In SOLUS we focused on building Recommender and Smart Campaign systems in the early couple of years. Then, more recently came the Insights system. We now have the fourth pillar in place – the Predictive Scores system for targeting customers.

 Four Pillars of Solus

Predictive Scores

Predictive Scores for targeting customers have been the bread and butter of the analytics world for years. They’re the go-to project for any data sciences team wanting to help marketers get better ROI. What we’ve done, is make this out of the box, incredibly usable, and very accurate.

 The scores themselves will focus on familiar goals:

  • Who is likely to buy in the next N days (7/15/30 days, for instance)
  • Who amongst the new customers is likely to Repeat
  • Who amongst the customer base is likely to Churn
  • Who amongst the lapsed base is likely to be won back

We won’t stop here, of course. We’re next setting our sights on that most elusive of concepts – CLTV.

The models behind these are ML models – gradient boosting/ random forest for the most part – and have been fine-tuned to work quickly, and smartly. What often happens in data science projects is that there are folks that love building models, but putting them into regular production is much harder as that needs a different set of chops altogether. We’ve solved this:

  • The predictive scores for targeting customers are available at a customer level as ready-made variables to use in campaign selections
  • Ready segments are available (Top 30% by Likely to Buy etc.)
  • The segments can be combined with other segments for targeting (High Propensity + High ABV, for instance)
  • A ready reporting interface with gain charts and model performance
  • Configurations through a UI to set the refresh and calibration cycles etc.

This here’s a sample chart for the models that will be part of the UI:

A chart showing predictive scores for targeting customers

 The Impact

  • The obvious impact is that of time usually taken to get this nature of tool kit in place – many months of work get instantly taken care of.
  • The business impact comes in sharper targeting = better conversion rates
  • The Customer impact comes in better relevance = lower dissonance and better LTV

We’re looking forward to putting Predictive scores for targeting customers to work!

Two individuals with a graphic of bulb discussing hidden potential of Customer Insights

Unlocking Insights from your Customer data

It’s never been more important to understand your customers in a way that is useful for driving revenue for your business. All leaders need to know how to leverage customer insights and drive more revenue from returning customers, and the literature around why this is a better ROI than constantly acquiring (and losing) customers is legion. Here are a few tips on making this come to life:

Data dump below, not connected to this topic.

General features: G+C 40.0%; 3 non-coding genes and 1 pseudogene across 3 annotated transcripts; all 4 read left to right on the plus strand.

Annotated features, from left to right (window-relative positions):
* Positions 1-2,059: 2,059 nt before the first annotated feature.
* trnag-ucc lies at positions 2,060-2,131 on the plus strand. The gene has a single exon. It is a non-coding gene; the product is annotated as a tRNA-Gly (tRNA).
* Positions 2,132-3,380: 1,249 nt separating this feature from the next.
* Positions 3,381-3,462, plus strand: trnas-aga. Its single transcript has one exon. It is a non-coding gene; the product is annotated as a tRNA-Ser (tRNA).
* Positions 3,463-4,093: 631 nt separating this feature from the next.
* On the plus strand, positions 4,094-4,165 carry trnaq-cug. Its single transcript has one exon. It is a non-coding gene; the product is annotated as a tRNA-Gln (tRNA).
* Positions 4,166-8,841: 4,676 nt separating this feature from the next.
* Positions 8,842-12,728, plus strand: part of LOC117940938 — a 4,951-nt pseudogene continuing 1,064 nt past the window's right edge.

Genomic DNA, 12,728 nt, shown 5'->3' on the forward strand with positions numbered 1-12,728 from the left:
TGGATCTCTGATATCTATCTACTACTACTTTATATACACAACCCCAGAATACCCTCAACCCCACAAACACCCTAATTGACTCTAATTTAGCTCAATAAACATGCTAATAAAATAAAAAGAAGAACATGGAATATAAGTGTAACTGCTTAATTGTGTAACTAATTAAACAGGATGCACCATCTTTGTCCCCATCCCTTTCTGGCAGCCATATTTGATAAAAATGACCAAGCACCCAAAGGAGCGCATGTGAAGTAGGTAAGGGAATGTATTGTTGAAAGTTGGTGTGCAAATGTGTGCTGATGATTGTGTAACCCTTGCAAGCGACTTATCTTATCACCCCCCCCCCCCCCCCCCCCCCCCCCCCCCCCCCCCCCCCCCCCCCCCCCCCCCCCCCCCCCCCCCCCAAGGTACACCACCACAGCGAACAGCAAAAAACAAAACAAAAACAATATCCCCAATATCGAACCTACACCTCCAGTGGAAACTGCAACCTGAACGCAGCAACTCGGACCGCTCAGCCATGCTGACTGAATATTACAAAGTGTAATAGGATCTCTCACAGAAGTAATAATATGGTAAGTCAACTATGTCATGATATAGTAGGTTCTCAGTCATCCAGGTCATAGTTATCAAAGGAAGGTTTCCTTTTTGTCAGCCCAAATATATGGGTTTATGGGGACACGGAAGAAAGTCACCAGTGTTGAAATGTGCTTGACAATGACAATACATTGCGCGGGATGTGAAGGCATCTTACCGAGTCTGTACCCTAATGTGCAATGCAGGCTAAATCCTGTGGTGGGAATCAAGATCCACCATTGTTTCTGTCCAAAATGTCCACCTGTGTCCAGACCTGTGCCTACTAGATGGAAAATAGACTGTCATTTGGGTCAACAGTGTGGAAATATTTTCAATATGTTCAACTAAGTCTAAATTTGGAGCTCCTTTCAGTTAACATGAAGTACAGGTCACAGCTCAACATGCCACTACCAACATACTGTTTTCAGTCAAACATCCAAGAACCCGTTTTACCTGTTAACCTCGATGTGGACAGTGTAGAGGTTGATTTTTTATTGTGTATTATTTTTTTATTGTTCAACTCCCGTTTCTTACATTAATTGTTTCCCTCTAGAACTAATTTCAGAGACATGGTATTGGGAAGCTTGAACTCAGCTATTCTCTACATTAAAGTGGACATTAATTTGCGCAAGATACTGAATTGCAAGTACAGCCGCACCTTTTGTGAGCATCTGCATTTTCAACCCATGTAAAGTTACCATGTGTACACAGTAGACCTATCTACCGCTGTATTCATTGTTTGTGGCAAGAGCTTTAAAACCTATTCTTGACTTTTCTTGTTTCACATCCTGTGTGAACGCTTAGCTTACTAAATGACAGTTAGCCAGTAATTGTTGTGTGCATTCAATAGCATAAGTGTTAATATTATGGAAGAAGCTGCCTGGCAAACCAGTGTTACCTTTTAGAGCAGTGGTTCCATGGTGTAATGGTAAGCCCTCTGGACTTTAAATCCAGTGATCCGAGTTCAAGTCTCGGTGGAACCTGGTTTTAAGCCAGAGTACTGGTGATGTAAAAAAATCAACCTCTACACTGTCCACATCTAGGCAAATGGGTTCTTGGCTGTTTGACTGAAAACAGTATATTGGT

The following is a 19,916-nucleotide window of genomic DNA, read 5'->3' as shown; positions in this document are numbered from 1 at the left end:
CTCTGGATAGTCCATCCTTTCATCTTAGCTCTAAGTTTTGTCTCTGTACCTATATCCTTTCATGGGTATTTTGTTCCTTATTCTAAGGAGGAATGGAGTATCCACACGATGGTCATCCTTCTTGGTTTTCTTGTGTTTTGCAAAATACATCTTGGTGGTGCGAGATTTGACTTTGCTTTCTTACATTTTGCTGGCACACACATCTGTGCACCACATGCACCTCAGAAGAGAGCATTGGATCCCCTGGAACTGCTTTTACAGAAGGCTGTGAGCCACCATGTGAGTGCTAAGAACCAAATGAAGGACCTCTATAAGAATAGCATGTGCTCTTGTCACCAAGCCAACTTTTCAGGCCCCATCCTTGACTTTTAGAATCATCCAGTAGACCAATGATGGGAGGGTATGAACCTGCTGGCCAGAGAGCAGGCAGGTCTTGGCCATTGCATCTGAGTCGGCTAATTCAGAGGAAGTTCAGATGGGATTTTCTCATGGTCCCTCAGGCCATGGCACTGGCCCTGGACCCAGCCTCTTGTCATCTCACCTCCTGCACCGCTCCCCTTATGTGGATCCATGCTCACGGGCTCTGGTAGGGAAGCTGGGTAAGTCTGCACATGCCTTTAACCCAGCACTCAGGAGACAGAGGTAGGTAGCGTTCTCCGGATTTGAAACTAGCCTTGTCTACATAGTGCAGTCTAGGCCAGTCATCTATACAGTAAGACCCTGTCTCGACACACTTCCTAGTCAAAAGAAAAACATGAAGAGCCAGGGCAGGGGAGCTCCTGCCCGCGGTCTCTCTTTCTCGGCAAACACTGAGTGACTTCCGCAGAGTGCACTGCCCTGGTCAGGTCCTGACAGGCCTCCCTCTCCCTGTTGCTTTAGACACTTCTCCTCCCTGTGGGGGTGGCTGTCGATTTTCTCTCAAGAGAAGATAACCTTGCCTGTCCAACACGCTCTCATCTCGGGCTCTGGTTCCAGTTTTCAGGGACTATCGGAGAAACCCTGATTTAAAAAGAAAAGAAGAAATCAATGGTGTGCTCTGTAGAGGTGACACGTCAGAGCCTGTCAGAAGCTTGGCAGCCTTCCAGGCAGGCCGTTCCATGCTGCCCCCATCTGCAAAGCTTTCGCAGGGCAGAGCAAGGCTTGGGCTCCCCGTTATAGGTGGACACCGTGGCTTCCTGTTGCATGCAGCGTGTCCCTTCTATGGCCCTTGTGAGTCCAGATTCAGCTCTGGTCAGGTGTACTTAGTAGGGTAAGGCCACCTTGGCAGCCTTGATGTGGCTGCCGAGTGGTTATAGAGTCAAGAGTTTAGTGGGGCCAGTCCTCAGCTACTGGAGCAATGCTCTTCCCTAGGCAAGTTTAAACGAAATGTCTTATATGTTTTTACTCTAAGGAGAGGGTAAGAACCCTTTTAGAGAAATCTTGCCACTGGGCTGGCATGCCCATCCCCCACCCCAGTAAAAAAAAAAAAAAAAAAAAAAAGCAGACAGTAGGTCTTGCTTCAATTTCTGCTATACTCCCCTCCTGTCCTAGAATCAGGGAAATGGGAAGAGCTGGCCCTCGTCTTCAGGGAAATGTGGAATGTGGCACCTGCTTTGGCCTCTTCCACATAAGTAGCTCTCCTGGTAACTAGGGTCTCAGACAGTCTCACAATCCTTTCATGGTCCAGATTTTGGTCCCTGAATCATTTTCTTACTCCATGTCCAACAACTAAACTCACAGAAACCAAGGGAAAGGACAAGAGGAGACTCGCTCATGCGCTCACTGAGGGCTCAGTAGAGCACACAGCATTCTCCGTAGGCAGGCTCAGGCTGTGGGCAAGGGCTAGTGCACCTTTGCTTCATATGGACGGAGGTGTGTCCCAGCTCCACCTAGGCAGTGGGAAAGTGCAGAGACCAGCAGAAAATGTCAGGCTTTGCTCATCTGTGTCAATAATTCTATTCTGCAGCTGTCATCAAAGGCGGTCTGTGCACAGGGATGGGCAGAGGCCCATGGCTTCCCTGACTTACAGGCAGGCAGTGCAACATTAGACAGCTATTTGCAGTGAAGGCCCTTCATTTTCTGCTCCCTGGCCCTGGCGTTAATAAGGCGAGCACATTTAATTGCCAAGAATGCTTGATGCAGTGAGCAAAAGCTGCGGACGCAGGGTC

An Insight into Customer Insights

While Customer insights appear to be all about understanding customers’ needs, behaviours, preferences etc, not all insights are equal. The first thing to figure out how far you’re going to get is to know the entitlement you begin with – the data you have. 

Our view is that the best stuff comes from the transaction and behavioural data, and less from profiles and demographics, for a couple of reasons:

Transactions and Behaviours are good data

These come from billing or online systems, are first-party data you own, and contain enough signals to make many of the decisions you need. If your goal is to figure out who’s going to do a Repeat transaction, there’s enough in the transactions and behaviours to go by, without waiting for Profile information.

Profile data = Infinite Procrastination

For many industries, waiting for profile data can be an infinite wait. You need to put in place systems to capture it, send out profile-update surveys, get front-line staff to ask Qs and so on. This can take a very long time to give you a half-decent fill rate in your customer database, which is time lost.  

Similar Profiles have vastly different behaviours

If you’re looking at predicting which of your churn base is likely to be won back, chances are there’s little commonality from a Profile perspective that will help. Gender/ Location/ Income etc don’t help much when it comes to predicting behaviour. They do help a LOT when it comes to getting the right tonality, but from a sheer utility perspective – our approach is to tap into transaction data first, and fast, before getting to profile information.